The centre of Oslo is very small, and the best way to see it is on foot. But it is also easy to get around Oslo with public transport. The T-bane (Metro, underground) and buses cover most of the centre and surrounding area, and in the centre you can get on the tram, a somewhat slow, but efficient way to travel, with very frequent stops in the city streets. Included in the ticket system in Oslo are also ferries going out to some of the islands in the Oslo fjord. If you plan to do more than two journeys in a day, a 24-hour ticket is a good idea. You can buy tickets at the machines at the T-bane stations or in some kiosks (Narvesen, 7-Eleven, Deli De Luca and Mix). Single tickets are also sold on board the buses, but then they are more expensive, so make sure you have your ticket beforehand, or download the Ruter App to buy tickets. Note that you have to validate your ticket before you travel. This is done at the T-bane station or when you enter the bus or tram. The nearest stop for the festival is Grorud on T-bane route 5 Vestli, eastbound; and T-bane route 4 Vestli westbound; or Grorud T for buses.

Go to https://ruter.no/en/ to plan your journey and see prices.
Ruter mobile App: https://ruter.no/en/mobile-apps/

Taxi in Oslo (and the rest of Norway) will seem expensive for most people from other countries! You will find taxi stands all over the city, or you can hail one on the street. There are several taxi companies, and the prices may vary - it would be a good idea to ask for an estimate before you enter one. Typically, the fare from the city centre to Grorud would be around NOK 400 in the daytime, around 500 at night. If you stay out late and don’t want to spend on a taxi, there are night buses, and one bus route operating 24 hours a day: Route 31 Snarøya – Grorud.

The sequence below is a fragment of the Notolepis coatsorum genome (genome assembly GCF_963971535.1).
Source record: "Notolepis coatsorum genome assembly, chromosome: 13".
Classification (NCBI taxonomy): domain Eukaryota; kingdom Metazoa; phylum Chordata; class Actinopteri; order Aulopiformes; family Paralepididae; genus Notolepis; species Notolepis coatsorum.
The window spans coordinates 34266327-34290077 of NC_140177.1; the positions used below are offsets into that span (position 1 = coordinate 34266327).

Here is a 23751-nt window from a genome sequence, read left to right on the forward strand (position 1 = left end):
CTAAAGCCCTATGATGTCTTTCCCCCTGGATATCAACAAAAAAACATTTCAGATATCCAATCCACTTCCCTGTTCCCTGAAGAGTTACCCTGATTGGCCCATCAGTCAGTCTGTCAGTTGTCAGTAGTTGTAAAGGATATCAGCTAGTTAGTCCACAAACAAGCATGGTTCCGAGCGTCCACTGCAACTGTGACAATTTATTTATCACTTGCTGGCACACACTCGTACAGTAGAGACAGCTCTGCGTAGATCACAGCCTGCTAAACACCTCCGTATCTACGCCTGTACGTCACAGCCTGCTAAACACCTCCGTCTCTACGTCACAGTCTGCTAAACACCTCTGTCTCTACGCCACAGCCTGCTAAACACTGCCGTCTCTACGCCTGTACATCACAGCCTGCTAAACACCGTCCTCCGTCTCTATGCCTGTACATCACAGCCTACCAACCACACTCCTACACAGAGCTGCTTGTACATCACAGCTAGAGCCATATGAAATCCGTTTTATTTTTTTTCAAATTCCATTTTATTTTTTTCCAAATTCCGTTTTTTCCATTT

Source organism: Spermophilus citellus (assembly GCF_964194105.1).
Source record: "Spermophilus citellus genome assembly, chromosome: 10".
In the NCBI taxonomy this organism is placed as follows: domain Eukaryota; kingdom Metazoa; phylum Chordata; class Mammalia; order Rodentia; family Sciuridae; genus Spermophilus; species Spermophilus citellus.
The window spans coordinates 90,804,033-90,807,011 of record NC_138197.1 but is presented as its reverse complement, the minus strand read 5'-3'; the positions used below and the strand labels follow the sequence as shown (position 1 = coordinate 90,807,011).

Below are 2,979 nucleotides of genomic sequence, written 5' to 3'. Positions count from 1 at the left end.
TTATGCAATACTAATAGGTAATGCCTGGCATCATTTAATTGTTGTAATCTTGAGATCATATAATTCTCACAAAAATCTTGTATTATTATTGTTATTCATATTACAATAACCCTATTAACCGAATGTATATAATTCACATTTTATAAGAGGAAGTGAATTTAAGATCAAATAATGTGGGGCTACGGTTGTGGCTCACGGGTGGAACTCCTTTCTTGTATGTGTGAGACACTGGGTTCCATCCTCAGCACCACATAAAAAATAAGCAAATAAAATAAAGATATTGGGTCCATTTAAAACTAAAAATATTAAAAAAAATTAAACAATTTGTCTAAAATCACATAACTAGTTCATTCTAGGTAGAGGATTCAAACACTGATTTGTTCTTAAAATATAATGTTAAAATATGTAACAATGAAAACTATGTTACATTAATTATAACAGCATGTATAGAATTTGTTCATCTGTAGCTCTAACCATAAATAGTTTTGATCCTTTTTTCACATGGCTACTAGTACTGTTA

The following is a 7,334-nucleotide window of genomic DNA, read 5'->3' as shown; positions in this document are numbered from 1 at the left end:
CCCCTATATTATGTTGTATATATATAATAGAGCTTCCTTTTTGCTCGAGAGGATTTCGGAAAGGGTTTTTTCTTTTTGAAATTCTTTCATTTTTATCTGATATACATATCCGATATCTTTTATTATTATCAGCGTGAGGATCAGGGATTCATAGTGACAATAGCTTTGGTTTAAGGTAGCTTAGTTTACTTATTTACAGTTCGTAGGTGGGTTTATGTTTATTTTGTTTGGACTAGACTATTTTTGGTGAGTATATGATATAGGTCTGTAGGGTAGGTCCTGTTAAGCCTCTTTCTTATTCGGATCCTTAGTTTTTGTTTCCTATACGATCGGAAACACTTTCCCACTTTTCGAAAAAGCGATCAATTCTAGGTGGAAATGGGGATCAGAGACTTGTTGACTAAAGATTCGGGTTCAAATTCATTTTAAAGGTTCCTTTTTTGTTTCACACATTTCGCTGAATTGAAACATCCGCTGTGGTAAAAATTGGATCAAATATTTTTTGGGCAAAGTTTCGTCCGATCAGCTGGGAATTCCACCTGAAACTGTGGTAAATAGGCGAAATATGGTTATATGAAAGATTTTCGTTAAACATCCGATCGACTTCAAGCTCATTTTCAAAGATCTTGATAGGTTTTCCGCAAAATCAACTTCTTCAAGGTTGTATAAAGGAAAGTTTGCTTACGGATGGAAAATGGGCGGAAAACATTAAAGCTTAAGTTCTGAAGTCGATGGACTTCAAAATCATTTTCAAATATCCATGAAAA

If you drive in Norway, note that cars coming from the right have the right of way if nothing else is indicated by signs. This can be confusing when you drive on what seems like a main road and have to stop for cars from narrow side streets, so look out. In Norway we stop for pedestrians, and they will walk! The alcohol limit for driving is 0.2, so leave that glass of wine until you’ve parked the car for the day.

While we’re on the subject of alcohol: Beer, cider etc. up to 4.7 % can be bought in supermarkets, stronger drink only available at Vinmonopolets outlets. You will find them at most shopping centres, like Grorud Senter. You will probably find that alcohol is also expensive in Norway, and it can be worth noting the quota you are allowed to bring into the country: http://www.toll.no/en/goods/alcohol-and-tobacco/quotas/

 

Thank you to our Quarries for delivering stone to the Steinhoggerfestivalen